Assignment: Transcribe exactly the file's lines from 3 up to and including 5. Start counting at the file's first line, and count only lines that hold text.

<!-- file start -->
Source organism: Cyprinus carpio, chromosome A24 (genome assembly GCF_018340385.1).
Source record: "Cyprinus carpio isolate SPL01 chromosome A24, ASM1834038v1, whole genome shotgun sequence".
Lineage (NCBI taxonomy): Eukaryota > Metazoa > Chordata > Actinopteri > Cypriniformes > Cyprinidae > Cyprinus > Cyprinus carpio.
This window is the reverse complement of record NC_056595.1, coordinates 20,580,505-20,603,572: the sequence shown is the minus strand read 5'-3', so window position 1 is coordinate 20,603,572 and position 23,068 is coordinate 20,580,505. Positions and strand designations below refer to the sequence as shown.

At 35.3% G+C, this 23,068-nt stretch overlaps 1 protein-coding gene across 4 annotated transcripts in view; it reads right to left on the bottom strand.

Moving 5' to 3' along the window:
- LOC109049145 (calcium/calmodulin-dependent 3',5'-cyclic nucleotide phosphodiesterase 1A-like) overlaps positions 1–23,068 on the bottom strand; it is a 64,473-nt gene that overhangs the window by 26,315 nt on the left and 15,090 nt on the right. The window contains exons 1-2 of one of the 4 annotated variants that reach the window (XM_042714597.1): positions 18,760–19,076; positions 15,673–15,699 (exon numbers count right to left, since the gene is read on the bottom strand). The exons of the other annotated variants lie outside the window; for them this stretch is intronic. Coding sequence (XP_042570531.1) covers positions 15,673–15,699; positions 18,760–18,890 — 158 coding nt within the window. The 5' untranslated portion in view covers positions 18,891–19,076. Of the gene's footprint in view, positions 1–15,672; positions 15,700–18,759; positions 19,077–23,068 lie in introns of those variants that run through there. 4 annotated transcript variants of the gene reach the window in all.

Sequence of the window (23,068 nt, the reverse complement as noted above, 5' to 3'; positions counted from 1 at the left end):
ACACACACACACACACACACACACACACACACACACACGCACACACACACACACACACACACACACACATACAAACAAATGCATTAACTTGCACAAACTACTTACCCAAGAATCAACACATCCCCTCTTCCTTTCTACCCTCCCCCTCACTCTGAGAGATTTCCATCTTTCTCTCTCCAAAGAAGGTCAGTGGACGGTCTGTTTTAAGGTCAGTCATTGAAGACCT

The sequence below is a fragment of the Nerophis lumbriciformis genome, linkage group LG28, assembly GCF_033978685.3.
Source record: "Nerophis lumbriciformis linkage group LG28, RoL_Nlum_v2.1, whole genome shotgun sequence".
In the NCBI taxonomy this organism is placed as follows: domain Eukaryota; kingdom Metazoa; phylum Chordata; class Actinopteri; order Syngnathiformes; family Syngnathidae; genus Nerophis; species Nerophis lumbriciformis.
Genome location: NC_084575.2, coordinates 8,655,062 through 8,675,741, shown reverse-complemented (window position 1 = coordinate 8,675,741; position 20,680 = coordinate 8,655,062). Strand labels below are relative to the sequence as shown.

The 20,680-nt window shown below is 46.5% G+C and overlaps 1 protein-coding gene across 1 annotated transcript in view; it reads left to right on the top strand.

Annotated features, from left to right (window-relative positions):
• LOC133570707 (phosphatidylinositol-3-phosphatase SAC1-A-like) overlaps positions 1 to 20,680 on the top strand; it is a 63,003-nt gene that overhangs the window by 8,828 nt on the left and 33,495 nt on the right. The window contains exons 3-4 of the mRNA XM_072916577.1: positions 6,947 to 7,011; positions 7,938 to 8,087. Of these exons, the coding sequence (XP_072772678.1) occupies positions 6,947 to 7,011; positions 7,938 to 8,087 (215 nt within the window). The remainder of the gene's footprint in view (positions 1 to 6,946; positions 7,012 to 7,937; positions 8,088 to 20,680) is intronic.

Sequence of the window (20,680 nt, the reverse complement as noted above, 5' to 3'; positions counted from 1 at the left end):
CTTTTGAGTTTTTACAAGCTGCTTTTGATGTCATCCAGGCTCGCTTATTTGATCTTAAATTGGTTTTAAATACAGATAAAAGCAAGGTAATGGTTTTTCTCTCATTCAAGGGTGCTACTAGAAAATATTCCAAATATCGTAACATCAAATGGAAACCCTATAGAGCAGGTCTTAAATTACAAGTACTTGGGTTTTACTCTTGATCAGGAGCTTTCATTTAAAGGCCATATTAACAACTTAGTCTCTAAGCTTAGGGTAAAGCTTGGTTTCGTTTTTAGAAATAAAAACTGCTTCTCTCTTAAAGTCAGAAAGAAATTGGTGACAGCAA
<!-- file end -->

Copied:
Lineage (NCBI taxonomy): Eukaryota > Metazoa > Chordata > Actinopteri > Cypriniformes > Cyprinidae > Cyprinus > Cyprinus carpio.
This window is the reverse complement of record NC_056595.1, coordinates 20,580,505-20,603,572: the sequence shown is the minus strand read 5'-3', so window position 1 is coordinate 20,603,572 and position 23,068 is coordinate 20,580,505. Positions and strand designations below refer to the sequence as shown.

At 35.3% G+C, this 23,068-nt stretch overlaps 1 protein-coding gene across 4 annotated transcripts in view; it reads right to left on the bottom strand.